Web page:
Finding the time to think is never as easy as it should be: the demands of a transactional practice leave little opportunity to step back and consider where a difference can and should be made. An email yesterday, which somewhat unusually I did not straight away consign to junk mail (the usual destination for unsolicited communication), took me to the Pennington Hennessy Blog and a short post on Generation Y, and from there to an excellent article in the FT (which had prompted the post), A to Z of Generation Y attitudes.
I have posted on this topic before, Graduate divas – don’t you love them (triggered by a Jordan Furlong post in Law 21), and it is, as some of my partners know, a particular hobby horse I ride. But that doesn’t make it any less important. What I found interesting in Alison Maitland’s FT article, is this,
Yet two studies into the attitudes of those Generation Ys that are in the workplace suggest that Carrie, Alex and their young professional peers are not as different from other generations as supposed – and not just because the recession has upset their expectations.
While craving excitement and challenge, nearly 90 per cent of Generation Ys describe themselves as loyal to their employer, according to the study Bookend Generations , published this week by the US-based Center for Work-Life Policy. In addition, nearly half of this tech-savvy and “connected” generation prefers face-to-face communication at work to e-mails, texts or phone calls.
But what sets them apart from us (and I am unashamedly a Boomer) is
the unprecedented pace of technological change, which shapes how they expect to work and why they resist boundaries; and the disappearance of the job for life.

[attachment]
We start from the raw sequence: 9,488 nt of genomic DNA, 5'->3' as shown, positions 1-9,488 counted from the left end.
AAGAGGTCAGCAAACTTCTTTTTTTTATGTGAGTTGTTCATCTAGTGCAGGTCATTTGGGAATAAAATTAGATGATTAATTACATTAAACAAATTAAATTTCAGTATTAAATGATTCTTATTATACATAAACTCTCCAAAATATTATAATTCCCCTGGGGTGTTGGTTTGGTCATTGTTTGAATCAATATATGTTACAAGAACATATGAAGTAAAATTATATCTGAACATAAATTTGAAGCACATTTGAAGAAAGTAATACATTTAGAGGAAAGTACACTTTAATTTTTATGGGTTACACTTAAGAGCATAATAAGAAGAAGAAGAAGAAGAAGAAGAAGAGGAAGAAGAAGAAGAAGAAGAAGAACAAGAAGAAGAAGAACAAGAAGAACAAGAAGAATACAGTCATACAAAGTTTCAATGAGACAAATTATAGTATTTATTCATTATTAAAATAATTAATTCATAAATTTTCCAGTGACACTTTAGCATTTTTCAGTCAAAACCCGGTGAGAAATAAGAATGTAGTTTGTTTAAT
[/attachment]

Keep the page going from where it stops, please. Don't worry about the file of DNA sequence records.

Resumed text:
Our challenge is how to engage with them.
Following on from Jordan Furlong’s recent post in Law 21 (which I commented on some days ago), a snippet from Legal Risk LLP’s March Newsletter*, after a law firm risk management conference in Chicago,
The future shape of law firms
The traditional leveraged model of law firms with large numbers of associates was under attack from clients’ general counsel, one commenting that partner: associate ratios of 1:1 delivered better results than 2 or 3:1 – “the shape of the successful law firm is not a pyramid”. We know UK firms with corporate practices are increasingly under pressure to service in-house legal teams with specialist advice rather than do whole transactions – as one risk management partner put it succinctly, firms are being asked to take 10 per cent of the fees and 90 per cent of the risk.
This has been my recent experience in the UK, so what is happening that side of the Atlantic is already reflected over here.
* Legal Risk LLP’s website is http://www.legalrisk.co.uk/ . There is no hypertext link to the March Newsletter, but it is well worth reading. I rate Frank Maher really highly and he always talks sense.
Why am I not surprised at Catrin Griffith’s leader in The Lawyer, Why the law’s no safe haven.
. . . for a generation that has been raised on tales of riches, it will take a while for reality to sink in. Indeed, plenty of graduate recruitment heads are privately frustrated at Generation Y, which has been used to having everything on a plate, and hope the credit crunch could be the making of its members.
But perhaps the real reason why “opportunities for those entering the profession now look rather more limited” is less about the credit crunch (though that undoubtedly is a factor) and rather more about what the future of legal services in the UK may be. It comes back to Stephen Mayson’s warning, “too many qualified lawyers, too many law firms” (see my earlier post, The C word, but which one?).
. . . and as for generation Y lawyers, see Jordan Furlong’s post in Law 21 back in May, How to work with Boomer lawyers.